Working as a Producer and Composer for Wounded Buffalo Studios in Johannesburg, South Africa—a music and video production agency boasting two recording studios, a design studio, and two record labels—Dave Waugh has to write quickly without losing quality.
“I like to take time to write, but it’s a luxury I don’t have all that much nowadays,” Dave says. “Technology makes it possible to write and produce with greater ease and less time, but only if you understand how to use it.”
He credits Berkleemusic with teaching him how. “Berkleemusic really changed the way I write and how I mix,” he says. “And for me the investment has paid off. I would recommend Berkleemusic to anyone interested in furthering their careers. There is a wealth of information and resources available to students. All you have to do is tap in.”
Dave tapped into Berkleemusic in April 2008, enrolling in Ben Newhouse’s Orchestration course. A lifelong fan of film scores, Dave always knew that scoring was what he wanted to do. Though he had plenty of musical talent to fuel his aspirations, he knew he lacked the technical training in writing for orchestration that he needed to take the next step.
Before landing his current job at Wounded Buffalo, Dave worked as a guitar teacher at Kings College in Bryanston. By night, he was playing gigs throughout South Africa with Lonehill Estate, a pop/rock band with two albums and two top-ten charted songs to its credit. Still, he knew he needed something more.
Before starting his online coursework, Dave struggled with other methods of learning orchestration. “I had tried to teach myself using books, but it was really frustrating trying to grasp technical concepts that way,” he says. “I could hear where instruments were being placed, but I knew that some part of how I was writing was wrong.”
He found a very different experience while studying online with Berkleemusic. During his 12-week course, he studied a wide variety of instruments, analyzed countless scores, sequenced for every section, and composed a full-length piece for a full orchestra.
While enrolled, he also took advantage of Berkleemusic’s vast network of students, instructors, and job postings. “I sent my music to people all over the world,” he says, “and as a result I got to try my hand at scoring for a few small animation projects. It was all great for learning and character building.”
The training also helped him break through recently to the job he had coveted for nearly a year: Producer/Composer at Wounded Buffalo.
At this cutting-edge multimedia production company, Dave’s clients vary widely—from advertising companies and artists to film directors. “I wrote music for a major oil corporation one day, and recorded an artist from Zambia the day after,” he says. He was also asked to contribute a few tracks to an upcoming hip-hop album after the artists heard the piece he composed for his final Berkleemusic orchestration project. “You never know where you’re going to use orchestration training,” he says with a laugh.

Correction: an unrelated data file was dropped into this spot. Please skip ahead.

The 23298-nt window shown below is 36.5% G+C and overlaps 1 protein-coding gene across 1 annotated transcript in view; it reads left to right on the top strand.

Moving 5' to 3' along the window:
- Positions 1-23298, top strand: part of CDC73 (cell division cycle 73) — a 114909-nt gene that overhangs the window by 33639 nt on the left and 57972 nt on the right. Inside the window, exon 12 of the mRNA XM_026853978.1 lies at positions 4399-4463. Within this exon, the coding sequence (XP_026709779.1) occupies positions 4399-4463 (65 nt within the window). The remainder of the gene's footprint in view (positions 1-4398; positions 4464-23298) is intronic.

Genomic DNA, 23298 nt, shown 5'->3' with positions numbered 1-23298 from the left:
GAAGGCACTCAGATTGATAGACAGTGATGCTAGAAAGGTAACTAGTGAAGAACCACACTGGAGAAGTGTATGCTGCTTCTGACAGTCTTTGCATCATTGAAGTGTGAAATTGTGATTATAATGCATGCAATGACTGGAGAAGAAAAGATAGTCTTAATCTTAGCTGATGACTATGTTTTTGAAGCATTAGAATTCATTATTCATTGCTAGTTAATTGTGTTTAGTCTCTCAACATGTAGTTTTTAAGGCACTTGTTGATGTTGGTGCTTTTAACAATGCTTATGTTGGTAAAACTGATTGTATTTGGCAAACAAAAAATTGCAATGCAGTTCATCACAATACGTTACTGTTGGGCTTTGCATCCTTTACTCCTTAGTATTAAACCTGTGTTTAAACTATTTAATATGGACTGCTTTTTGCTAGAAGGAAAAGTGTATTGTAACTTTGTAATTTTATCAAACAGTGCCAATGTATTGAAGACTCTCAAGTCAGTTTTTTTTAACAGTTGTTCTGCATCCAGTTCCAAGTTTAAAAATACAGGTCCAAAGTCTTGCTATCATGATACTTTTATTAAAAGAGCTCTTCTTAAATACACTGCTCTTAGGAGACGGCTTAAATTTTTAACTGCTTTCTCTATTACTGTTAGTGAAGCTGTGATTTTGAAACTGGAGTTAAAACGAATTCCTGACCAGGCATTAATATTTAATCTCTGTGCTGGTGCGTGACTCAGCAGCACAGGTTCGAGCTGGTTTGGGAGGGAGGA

“Everything we learned in Orchestration was relevant to what I’m doing today,” he says. “The training I got at Berkleemusic was awesome, a great foundation that I am continuing to build on. We covered all the tools that today’s composers use when scoring a film. I walked into my job knowing what the standard is the world over.”
Today, Dave is listening to The Dark Knight soundtrack by Hans Zimmer and James Newton Howard. “The way they use synth, sample, and real instruments is insane,” he says. “That is definitely my score of the year!” He is also checking out the latest from one of his favorite band, Muse. In fact, just two weeks before the start of his Orchestration class, he realized another lifelong dream when Lonehill Estate was asked to open for Muse at a show in Johannesburg.
With respect to advice to other aspiring composers, Dave says, “Work hard, study hard, knock on doors, and speak to people. You might get turned down many, many times. But if you've really worked at what you do and you're putting yourself out there, then really it's just a matter of time.”
Nowadays, time is more of a precious commodity than ever, with Lonehill Estate set to release its next album, and Dave focusing on his current career and future goal of writing scores “in a big way, with big orchestras and big studios.” He also has his eye on a few more Berkleemusic courses down the road. “I’m looking at Film Scoring, Advanced Mixing and Mastering with Pro Tools, Commercial Songwriting Techniques, and Introduction to Game Audio. And I’m closely following the rumors that Ben Newhouse is writing Orchestration 2!”
Summing up his musical philosophy, Dave cites Nelson Mandela, who, while playing chess in prison, would often take ages to make a move. He would take his time, but he wouldn’t waste time. “I believe that when you do have time, and you are sitting behind your instrument, you should play really slowly, really listen to the notes, and think about the music,” says Dave. “Time is precious but you still shouldn’t rush it. Take your time, but don’t waste it.”